development within or conspicuous from the Green Belt”. The visual impact on the
       Green Belt of the proposed blocks of apartments on the northern side of the site have
       been carefully assessed. The second reason for refusal on 03/00057/FUL identified
       concern with the four blocks of flats facing the River Ash and the Green Belt and
       stated that “Blocks A-D of the proposed development would, by virtue of their siting,
       bulk and design, detract from the visual amenities of the Green Belt land adjoining the
       site to the north of the River Ash contrary to the guidance in PPG2 (Green Belts)”. In
       the assessment of this at the appeal, the Planning Inspector stated that:

       “…I consider that the development would not harm the visual amenities of the green
       belt. The buildings…would be set back from the river more than the existing
       development on the site. A potentially attractive landscape strip would replace the
       existing hardstanding in front of the river and existing utilitarian commercial buildings
       would be replaced by buildings that in my judgement reflected the style of the semi
       detached development to the west, albeit at a significantly greater scale. I consider
       that the buildings would not be unduly dominant in views from the north and would
       present a modern and attractive frontage to the river”

       In view of these comments it is considered that objection could not be raised to this
       aspect of the scheme, which is considered to be acceptable.

       Archaeology

7.42   The applicants have submitted an archaeology evaluation, which has been assessed
       by the County Archaeology Officer. Seven evaluation trenches were excavated
       across the site to determine the presence or absence of archaeological features.
       With the exception of natural tree/root hollows and a possible old pond or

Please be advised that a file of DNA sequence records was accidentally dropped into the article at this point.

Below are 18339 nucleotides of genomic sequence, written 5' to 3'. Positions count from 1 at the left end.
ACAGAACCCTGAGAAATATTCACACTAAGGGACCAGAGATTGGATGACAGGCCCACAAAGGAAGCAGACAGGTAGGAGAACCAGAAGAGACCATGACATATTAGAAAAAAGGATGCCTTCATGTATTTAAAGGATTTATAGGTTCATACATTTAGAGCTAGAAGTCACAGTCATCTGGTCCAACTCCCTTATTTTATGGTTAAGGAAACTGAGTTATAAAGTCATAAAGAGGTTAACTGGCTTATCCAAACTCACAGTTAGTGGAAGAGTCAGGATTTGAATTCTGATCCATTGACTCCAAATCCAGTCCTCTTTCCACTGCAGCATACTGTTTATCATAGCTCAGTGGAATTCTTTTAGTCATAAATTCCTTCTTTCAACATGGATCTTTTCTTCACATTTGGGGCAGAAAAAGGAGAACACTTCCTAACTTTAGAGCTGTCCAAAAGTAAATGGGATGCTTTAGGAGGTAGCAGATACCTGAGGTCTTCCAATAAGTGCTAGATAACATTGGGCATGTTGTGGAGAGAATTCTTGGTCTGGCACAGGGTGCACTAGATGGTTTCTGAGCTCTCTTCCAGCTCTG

watercourse, no archaeological features were revealed. As a consequence the
       Archaeological Officer agrees that no further archaeological work is required on the
       site.




                                                   - C15 -
       Renewable Energy

7.43   Under the previous application, 05/01132/FUL, Surrey County Council (Strategic
       Planning) raised objection under Structure Plan Policy SE2 as no provision had been
       made for the use of renewable energy. The Planning Committee resolved to refuse it
       on the following ground:

       “From the information submitted in the application the Council is not satisfied that the
       design of the development will result in a minimum of 10% of the energy requirement
       of the scheme being provided by renewable resources. The proposal is thus
       considered contrary to Policy SE2 of the Surrey Structure Plan 2004.”

7.44   The applicant submitted Planning and Design Statements with this application, which
       considered the reason for refusal. Section 6 of the applicant’s Design Statement
       refers to the sustainable design approach which will include low energy use within the
       buildings, using a Green Tariff electricity supplier, the use of renewable materials
       wherever possible, minimising potential pollution from the development, ensuring
       lower energy consumption, having regard to health and well-being and management
       measures. Reference is also made to sustainable transport measures.